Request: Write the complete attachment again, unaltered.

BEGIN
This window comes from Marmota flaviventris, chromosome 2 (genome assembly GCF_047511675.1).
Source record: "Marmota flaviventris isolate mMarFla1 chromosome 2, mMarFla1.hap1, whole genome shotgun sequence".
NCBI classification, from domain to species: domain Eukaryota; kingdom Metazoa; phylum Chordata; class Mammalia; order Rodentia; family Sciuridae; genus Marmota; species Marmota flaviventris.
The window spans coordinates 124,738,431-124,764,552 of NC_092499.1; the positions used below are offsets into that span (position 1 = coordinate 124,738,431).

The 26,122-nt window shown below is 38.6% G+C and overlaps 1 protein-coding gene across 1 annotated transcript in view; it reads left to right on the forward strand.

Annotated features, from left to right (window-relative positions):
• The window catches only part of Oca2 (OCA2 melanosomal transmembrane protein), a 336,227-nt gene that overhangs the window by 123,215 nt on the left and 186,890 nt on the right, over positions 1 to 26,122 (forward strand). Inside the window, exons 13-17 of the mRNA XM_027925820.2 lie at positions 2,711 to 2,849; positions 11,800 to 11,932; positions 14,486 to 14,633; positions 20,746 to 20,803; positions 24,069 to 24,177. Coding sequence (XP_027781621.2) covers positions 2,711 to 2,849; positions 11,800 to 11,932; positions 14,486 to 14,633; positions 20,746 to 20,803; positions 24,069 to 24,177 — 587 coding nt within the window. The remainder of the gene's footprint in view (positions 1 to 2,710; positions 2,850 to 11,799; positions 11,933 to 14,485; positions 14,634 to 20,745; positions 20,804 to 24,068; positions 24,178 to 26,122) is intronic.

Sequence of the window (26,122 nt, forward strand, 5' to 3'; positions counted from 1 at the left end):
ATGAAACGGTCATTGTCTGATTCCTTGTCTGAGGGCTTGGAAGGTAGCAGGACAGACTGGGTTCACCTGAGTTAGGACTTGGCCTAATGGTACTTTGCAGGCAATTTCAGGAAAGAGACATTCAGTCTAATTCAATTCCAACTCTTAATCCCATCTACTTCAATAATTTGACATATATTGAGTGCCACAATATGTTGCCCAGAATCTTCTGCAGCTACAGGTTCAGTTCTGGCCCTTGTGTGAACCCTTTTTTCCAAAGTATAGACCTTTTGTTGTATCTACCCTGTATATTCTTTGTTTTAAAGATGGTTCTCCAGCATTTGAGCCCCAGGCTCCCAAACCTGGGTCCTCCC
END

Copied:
This window comes from Marmota flaviventris, chromosome 2 (genome assembly GCF_047511675.1).
Source record: "Marmota flaviventris isolate mMarFla1 chromosome 2, mMarFla1.hap1, whole genome shotgun sequence".
NCBI classification, from domain to species: domain Eukaryota; kingdom Metazoa; phylum Chordata; class Mammalia; order Rodentia; family Sciuridae; genus Marmota; species Marmota flaviventris.
The window spans coordinates 124,738,431-124,764,552 of NC_092499.1; the positions used below are offsets into that span (position 1 = coordinate 124,738,431).

The 26,122-nt window shown below is 38.6% G+C and overlaps 1 protein-coding gene across 1 annotated transcript in view; it reads left to right on the forward strand.

Annotated features, from left to right (window-relative positions):
• The window catches only part of Oca2 (OCA2 melanosomal transmembrane protein), a 336,227-nt gene that overhangs the window by 123,215 nt on the left and 186,890 nt on the right, over positions 1 to 26,122 (forward strand). Inside the window, exons 13-17 of the mRNA XM_027925820.2 lie at positions 2,711 to 2,849; positions 11,800 to 11,932; positions 14,486 to 14,633; positions 20,746 to 20,803; positions 24,069 to 24,177. Coding sequence (XP_027781621.2) covers positions 2,711 to 2,849; positions 11,800 to 11,932; positions 14,486 to 14,633; positions 20,746 to 20,803; positions 24,069 to 24,177 — 587 coding nt within the window. The remainder of the gene's footprint in view (positions 1 to 2,710; positions 2,850 to 11,799; positions 11,933 to 14,485; positions 14,634 to 20,745; positions 20,804 to 24,068; positions 24,178 to 26,122) is intronic.

Sequence of the window (26,122 nt, forward strand, 5' to 3'; positions counted from 1 at the left end):
ATGAAACGGTCATTGTCTGATTCCTTGTCTGAGGGCTTGGAAGGTAGCAGGACAGACTGGGTTCACCTGAGTTAGGACTTGGCCTAATGGTACTTTGCAGGCAATTTCAGGAAAGAGACATTCAGTCTAATTCAATTCCAACTCTTAATCCCATCTACTTCAATAATTTGACATATATTGAGTGCCACAATATGTTGCCCAGAATCTTCTGCAGCTACAGGTTCAGTTCTGGCCCTTGTGTGAACCCTTTTTTCCAAAGTATAGACCTTTTGTTGTATCTACCCTGTATATTCTTTGTTTTAAAGATGGTTCTCCAGCATTTGAGCCCCAGGCTCCCAAACCTGGGTCCTCCC